Hi 8 poster

A movie review by Robert Long II ©2015

Starring Vanessa Nocera, Alaine Huntington, Mike Malloy, Andrea Adams, Ashley Andel, Kristin Avery, Kayla Barbour, Bobbi Beach, Olivia Blake, Mike Burnell, Jay Burris, Baker Chase, Alexis Codding, Aiden Crain, Ava Cronin, Monica Minion, Jody Pucello, Wes Reid, Danielle Nicole Rosario, David Royal, Jennie Russo, Mark Sadr, Nicole Santorella, Steve Smith, Mary Snell, Marlena Swilley, Kirstin Vanhooser, Brad Westmar, Noel Williams, Ford Windstar, Joel D. Wynkoop

Directed by Tim Ritter, Brad Sykes, Marcus Koch, Ron Bonk, Donald Farmer, Todd Sheets, Chris Seaver and Tony Masiello

Released by Wild Eye Releasing

Online Synopsis: Segments from eight of the leading indie horror filmmakers including Tim Ritter, Brad Sykes, Donald Farmer, Todd Sheets, Chris Seaver, Ron Bonk, and Marcus Koch. Each director was challenged to go back to their roots, using analog equipment while tapping into their years of experience to tell a story that is fresh and edgy. Shot all over the USA, the result is a collection of tales that has something to horrify everyone. Written by Brad Sykes

This is pretty interesting. Almost all of these directors started out back in the days of SOV movies in the late 1980s. Well for this venture director Brad Sykes got these filmmakers to go back to their roots. He set up a few rules, including: traditional editing, no longer than 10 minutes long, practical effects, and no CGI. This of course helps to give the entire production that retro feel.How did they fare? Let’s find out.

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‘No Budget Films presents…’ by Brad Sykes – genre: wraparound segment. This is about a trio of young people (two guys, one girl) shooting a slasher movie in Griffith Park. They hear talk of some creature eating people’s faces in the area. They meet a strange vagrant and things begin to unravel. What harms this a little is that the story – which is acted and done well – is broken up to be a wrap around for the other segments. This takes away some of the strength of the punch that the segment would have had.

‘Switchblade Insane’, directed by Tim Ritter – genre: serial killer. This starts off interesting as a serial rapist/killer addresses his victim sounding like Austin Powers. His wife discovers her husband is this psycho, and has to wrestle with either turning him in, or joining him on his killing spree. This is pretty good, though I had hoped for a little better from Tim Ritter. In one scene the killer has the victim on a table and she is totally unrestrained. That’s a little sloppy.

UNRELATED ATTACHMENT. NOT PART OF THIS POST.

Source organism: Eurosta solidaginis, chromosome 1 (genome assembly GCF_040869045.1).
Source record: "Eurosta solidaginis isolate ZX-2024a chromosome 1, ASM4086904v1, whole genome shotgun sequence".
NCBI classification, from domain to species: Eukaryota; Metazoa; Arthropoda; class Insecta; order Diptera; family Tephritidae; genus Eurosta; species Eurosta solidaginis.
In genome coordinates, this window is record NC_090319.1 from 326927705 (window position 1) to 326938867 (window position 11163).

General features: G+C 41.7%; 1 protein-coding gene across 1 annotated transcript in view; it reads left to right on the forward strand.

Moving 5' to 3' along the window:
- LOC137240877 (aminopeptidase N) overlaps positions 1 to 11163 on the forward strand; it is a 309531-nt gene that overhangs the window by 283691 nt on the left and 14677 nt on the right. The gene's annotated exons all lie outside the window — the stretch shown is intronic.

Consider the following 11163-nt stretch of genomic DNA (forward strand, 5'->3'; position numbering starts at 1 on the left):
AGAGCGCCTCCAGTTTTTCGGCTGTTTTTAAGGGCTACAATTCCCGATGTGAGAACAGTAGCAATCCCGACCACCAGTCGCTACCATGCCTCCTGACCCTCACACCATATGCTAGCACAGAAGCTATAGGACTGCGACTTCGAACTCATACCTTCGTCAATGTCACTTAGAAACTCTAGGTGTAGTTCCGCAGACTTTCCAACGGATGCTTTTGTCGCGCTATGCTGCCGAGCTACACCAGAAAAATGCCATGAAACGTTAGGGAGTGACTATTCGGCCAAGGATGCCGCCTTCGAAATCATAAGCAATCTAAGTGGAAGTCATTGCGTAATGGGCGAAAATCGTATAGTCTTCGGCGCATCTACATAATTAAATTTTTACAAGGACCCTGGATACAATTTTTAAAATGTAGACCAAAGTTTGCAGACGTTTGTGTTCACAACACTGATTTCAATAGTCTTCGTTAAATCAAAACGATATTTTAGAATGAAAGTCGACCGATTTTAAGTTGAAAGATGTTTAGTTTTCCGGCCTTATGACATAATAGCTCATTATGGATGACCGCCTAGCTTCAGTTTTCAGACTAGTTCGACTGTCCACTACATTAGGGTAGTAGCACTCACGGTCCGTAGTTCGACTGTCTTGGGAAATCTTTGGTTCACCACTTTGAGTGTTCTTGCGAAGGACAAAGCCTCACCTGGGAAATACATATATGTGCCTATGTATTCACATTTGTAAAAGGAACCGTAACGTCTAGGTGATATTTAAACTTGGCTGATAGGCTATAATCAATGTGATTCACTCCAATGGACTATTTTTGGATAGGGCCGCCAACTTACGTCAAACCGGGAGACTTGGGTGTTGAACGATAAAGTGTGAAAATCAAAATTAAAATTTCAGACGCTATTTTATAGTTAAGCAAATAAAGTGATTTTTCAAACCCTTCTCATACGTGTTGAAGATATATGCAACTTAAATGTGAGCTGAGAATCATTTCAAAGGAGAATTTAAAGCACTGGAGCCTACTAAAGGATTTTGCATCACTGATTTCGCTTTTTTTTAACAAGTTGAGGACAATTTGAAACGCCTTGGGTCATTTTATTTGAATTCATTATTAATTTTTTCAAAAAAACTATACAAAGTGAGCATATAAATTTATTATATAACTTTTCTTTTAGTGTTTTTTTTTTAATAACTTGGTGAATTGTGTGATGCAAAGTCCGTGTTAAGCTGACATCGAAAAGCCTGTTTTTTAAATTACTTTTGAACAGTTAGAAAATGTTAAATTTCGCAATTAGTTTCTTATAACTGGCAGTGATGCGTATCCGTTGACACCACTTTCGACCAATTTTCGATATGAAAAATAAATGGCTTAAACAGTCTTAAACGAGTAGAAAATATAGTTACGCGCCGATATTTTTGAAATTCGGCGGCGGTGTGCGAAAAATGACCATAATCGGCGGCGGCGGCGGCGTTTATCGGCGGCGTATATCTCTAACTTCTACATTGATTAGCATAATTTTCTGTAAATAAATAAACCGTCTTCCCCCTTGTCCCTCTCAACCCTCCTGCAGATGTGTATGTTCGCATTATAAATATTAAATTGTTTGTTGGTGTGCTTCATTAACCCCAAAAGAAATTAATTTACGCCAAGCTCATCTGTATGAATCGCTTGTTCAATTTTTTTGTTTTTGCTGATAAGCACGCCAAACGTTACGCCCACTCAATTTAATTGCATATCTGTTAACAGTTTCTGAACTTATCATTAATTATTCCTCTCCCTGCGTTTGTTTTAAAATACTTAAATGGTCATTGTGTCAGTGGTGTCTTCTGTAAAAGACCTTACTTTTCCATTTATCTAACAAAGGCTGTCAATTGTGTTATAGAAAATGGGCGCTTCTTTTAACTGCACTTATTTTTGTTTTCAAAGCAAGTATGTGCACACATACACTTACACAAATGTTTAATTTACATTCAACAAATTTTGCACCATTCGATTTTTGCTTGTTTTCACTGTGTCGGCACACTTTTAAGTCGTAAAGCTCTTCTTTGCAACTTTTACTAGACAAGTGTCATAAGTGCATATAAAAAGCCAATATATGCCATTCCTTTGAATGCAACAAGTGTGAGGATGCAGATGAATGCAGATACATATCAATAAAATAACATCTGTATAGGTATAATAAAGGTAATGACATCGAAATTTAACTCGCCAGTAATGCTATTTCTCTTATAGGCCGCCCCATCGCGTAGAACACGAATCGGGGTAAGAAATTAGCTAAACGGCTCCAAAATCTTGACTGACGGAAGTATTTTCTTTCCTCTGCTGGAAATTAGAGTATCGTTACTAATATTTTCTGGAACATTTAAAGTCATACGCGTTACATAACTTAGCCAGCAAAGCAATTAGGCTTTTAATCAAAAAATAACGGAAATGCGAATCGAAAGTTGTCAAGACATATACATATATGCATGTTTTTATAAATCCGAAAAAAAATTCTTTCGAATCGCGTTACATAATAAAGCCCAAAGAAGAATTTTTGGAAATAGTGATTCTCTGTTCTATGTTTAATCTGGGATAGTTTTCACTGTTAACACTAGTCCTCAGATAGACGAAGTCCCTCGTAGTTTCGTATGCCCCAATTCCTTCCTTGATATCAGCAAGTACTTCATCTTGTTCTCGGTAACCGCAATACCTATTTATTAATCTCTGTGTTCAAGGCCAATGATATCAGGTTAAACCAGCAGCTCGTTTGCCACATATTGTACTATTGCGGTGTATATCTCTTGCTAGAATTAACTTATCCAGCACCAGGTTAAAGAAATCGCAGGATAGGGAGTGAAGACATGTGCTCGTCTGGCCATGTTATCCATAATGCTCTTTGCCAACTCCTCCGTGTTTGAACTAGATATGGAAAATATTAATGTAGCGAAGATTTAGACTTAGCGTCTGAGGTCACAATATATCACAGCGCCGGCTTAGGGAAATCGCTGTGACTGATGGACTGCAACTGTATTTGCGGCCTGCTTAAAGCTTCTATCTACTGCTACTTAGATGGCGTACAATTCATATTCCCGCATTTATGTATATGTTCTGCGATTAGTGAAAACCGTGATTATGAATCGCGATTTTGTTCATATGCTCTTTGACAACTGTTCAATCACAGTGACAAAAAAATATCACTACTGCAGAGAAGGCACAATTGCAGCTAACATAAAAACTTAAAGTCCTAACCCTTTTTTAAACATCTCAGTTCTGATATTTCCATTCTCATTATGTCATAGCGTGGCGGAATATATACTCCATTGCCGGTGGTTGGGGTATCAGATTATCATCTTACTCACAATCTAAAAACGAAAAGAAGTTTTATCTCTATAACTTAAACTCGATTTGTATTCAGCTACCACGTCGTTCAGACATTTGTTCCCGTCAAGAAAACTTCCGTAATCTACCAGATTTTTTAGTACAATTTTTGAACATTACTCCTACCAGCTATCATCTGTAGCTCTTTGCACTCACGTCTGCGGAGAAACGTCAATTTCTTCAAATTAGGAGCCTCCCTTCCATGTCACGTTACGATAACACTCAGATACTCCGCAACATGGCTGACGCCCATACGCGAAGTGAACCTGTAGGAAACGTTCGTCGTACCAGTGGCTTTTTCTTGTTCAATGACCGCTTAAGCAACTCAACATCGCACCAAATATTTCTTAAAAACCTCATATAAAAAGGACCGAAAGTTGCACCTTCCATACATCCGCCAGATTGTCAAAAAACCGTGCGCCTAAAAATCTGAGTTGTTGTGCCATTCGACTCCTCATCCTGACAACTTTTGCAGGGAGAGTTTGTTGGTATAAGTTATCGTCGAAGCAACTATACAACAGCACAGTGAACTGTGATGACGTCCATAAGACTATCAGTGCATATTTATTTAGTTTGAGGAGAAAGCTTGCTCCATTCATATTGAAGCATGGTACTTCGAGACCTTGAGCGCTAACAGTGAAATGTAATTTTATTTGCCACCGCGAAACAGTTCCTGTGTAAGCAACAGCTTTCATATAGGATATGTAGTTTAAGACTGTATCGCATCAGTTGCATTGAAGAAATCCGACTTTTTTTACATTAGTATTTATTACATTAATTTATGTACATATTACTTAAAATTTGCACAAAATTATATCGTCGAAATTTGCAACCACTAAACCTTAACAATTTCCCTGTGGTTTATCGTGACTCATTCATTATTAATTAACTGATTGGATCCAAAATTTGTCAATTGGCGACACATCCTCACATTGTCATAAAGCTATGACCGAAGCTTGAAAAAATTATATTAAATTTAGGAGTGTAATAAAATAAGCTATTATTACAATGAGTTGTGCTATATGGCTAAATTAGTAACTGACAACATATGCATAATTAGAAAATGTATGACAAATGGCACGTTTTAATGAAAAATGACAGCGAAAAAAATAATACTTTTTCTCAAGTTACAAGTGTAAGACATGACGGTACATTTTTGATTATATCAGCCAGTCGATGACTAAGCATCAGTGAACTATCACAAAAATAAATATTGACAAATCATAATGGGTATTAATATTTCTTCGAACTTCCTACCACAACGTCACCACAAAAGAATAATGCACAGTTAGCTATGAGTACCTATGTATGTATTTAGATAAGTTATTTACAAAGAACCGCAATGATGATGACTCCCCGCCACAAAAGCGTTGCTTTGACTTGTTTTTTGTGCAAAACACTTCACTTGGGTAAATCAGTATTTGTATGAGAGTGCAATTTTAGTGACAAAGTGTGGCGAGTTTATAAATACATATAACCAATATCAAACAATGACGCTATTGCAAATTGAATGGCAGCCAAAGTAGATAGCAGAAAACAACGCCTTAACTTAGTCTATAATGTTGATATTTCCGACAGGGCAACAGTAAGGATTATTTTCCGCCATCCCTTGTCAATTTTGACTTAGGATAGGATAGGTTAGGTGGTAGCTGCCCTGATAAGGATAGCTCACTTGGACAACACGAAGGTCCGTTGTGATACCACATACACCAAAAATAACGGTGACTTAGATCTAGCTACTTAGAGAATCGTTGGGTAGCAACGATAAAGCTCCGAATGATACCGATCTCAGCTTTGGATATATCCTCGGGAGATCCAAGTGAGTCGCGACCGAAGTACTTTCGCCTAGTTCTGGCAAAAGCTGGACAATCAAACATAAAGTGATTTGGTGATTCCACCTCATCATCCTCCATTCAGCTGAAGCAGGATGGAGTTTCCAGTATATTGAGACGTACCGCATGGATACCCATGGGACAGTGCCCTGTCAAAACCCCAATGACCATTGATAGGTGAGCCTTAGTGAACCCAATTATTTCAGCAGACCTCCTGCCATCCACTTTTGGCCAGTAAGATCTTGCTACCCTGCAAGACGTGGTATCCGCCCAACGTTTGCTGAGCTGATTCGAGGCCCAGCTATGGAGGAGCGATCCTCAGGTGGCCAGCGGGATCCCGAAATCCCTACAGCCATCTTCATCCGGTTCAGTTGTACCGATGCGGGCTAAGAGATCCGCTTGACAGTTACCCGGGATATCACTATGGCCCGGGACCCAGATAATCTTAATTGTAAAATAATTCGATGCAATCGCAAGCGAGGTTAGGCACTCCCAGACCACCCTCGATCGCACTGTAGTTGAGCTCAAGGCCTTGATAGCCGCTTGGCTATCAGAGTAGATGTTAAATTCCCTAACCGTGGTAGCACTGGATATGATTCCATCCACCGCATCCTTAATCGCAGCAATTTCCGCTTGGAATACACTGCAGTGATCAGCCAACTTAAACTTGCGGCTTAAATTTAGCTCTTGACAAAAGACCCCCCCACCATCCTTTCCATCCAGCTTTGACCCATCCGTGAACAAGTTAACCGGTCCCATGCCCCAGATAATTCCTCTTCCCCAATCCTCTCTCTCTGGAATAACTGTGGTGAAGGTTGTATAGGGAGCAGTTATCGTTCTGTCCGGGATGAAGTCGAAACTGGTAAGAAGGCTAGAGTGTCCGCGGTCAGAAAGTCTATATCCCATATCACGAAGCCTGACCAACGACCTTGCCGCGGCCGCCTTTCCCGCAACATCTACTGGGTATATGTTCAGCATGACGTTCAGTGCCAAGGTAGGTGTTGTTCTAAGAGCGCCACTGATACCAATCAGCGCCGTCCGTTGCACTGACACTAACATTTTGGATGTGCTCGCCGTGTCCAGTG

‘A Very Bad Situation’, by Marcus Koch – genre: monster. A group of people are trapped inside a garage as a meteor shower hits the Earth. The space debris is turning people into hideous creatures. This segment is a slow burn with a really fantastic payoff. Well done.


‘The Tape’, the directorial debut of Tony Masiello – genre: psycho. A video store is closing, and one of the worker’s wants to track down the maker of a horror movie called BLOODGASM. He and his girlfriend do track down the filmmaker, with interesting results. Think CIGARETTE BURNS and THE HILLS RUN RED and you have this story in a nutshell.


‘Gang Them Style’, directed by Ron Bonk – genre: zombies. A roguish guy tries to get his grandmother and her neighbors out of a nursing home as it starts to be overrun by zombies. This story is a straight up love letter to John Carpenter, and is a hysterical hoot. Senior citizens fighting off a zombie horde – with someone who thinks they are Snake Plisskin – is wonderfully absurd. Huge kudos for this story!

‘Genre Bending’ by Chris Seaver – genre: role reversal. This gets a big “Huh?” out of me. A slightly overweight woman gets sexually harassed by a couple of creeps – but turns the tables. This is a rape reversal tale, and is done tongue in cheek. Unfortunately I found it so way out that I felt it really didn’t fit with the rest of the stories. Very John Waters-like.


‘The Request’, by Todd Sheets – genre: supernatural. An overnight radio DJ is getting strange phone calls… from someone claiming to be his dead ex girlfriend. Todd Sheets has come a LONG way from his beginnings and it is great to see what a professional filmmaker he has become. Great acting, direction and atmosphere. The only thing that mars it is a rushed EC Comics-style ending. It makes one wonder if it would have been a little more fleshed out with a few more minutes run time.

‘Thicker Than Water’, from Donald Farmer – genre: psycho. A man with a girlfriend from hell is tested to just how far he loves and is devoted to her. This one was good, but uncomfortable and really strange. Not sure how I feel about it.

‘The Scout’, helmed by Brad Sykes – genre: supernatural. An inspiring indie filmmaker and actress break down in the desert while scouting locations. After a heated argument, the actress storms off. She comes back to the location only to find the filmmaker gone… but he has left camera. She watches the footage on it and is horrified by what she finds. This is well done, but has that too convenient Twilight Zone ending to bring it to close. A bit abrupt and one wonders if the time limit hindered this story.


The DVD comes with a fun making of feature along with a pretty interesting commentary.

Overall Rating: 8.5 out of 10 consumer video cameras. As with most anthologies it is a mixed bag of good and not so good. It is a little uneven but that also may be due to the constraints made upon the filmmakers. I will say if you are a lover of the old SOV style movies of the past, you MUST have this in your collection. Highly recommended!

The movie can be bought HERE.